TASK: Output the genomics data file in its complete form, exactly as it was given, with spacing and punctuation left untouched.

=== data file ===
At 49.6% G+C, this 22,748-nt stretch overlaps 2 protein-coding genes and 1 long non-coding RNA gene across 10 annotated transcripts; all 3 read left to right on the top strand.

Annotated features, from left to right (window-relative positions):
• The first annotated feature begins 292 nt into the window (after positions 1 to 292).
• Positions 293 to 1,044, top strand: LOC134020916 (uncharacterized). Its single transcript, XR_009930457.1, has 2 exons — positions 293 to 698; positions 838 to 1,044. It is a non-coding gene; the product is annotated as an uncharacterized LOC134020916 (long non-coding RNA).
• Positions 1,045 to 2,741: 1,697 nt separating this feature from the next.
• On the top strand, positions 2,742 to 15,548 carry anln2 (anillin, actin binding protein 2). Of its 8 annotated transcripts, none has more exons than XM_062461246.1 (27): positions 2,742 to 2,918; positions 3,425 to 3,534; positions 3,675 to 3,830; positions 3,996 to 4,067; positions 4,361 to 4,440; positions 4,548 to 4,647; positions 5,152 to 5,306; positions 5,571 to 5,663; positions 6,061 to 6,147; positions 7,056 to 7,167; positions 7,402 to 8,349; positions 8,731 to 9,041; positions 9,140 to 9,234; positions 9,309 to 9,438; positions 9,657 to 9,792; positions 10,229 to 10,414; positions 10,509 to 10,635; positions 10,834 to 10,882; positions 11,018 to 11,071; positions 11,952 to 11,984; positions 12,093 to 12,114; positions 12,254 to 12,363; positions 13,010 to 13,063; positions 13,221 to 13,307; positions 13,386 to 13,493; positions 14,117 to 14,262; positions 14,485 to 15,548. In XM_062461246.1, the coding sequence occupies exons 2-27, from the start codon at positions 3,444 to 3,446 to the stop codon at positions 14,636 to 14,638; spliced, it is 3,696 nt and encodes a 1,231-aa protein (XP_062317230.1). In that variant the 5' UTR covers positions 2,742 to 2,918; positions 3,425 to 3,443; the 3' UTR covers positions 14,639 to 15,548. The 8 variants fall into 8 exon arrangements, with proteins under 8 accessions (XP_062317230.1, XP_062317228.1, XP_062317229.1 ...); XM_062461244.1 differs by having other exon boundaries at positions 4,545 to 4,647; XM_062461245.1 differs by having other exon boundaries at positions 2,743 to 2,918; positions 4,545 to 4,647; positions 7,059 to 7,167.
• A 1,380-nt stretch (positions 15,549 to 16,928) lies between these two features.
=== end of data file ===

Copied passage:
At 49.6% G+C, this 22,748-nt stretch overlaps 2 protein-coding genes and 1 long non-coding RNA gene across 10 annotated transcripts; all 3 read left to right on the top strand.

Annotated features, from left to right (window-relative positions):
• The first annotated feature begins 292 nt into the window (after positions 1 to 292).
• Positions 293 to 1,044, top strand: LOC134020916 (uncharacterized). Its single transcript, XR_009930457.1, has 2 exons — positions 293 to 698; positions 838 to 1,044. It is a non-coding gene; the product is annotated as an uncharacterized LOC134020916 (long non-coding RNA).
• Positions 1,045 to 2,741: 1,697 nt separating this feature from the next.
• On the top strand, positions 2,742 to 15,548 carry anln2 (anillin, actin binding protein 2). Of its 8 annotated transcripts, none has more exons than XM_062461246.1 (27): positions 2,742 to 2,918; positions 3,425 to 3,534; positions 3,675 to 3,830; positions 3,996 to 4,067; positions 4,361 to 4,440; positions 4,548 to 4,647; positions 5,152 to 5,306; positions 5,571 to 5,663; positions 6,061 to 6,147; positions 7,056 to 7,167; positions 7,402 to 8,349; positions 8,731 to 9,041; positions 9,140 to 9,234; positions 9,309 to 9,438; positions 9,657 to 9,792; positions 10,229 to 10,414; positions 10,509 to 10,635; positions 10,834 to 10,882; positions 11,018 to 11,071; positions 11,952 to 11,984; positions 12,093 to 12,114; positions 12,254 to 12,363; positions 13,010 to 13,063; positions 13,221 to 13,307; positions 13,386 to 13,493; positions 14,117 to 14,262; positions 14,485 to 15,548. In XM_062461246.1, the coding sequence occupies exons 2-27, from the start codon at positions 3,444 to 3,446 to the stop codon at positions 14,636 to 14,638; spliced, it is 3,696 nt and encodes a 1,231-aa protein (XP_062317230.1). In that variant the 5' UTR covers positions 2,742 to 2,918; positions 3,425 to 3,443; the 3' UTR covers positions 14,639 to 15,548. The 8 variants fall into 8 exon arrangements, with proteins under 8 accessions (XP_062317230.1, XP_062317228.1, XP_062317229.1 ...); XM_062461244.1 differs by having other exon boundaries at positions 4,545 to 4,647; XM_062461245.1 differs by having other exon boundaries at positions 2,743 to 2,918; positions 4,545 to 4,647; positions 7,059 to 7,167.
• A 1,380-nt stretch (positions 15,549 to 16,928) lies between these two features.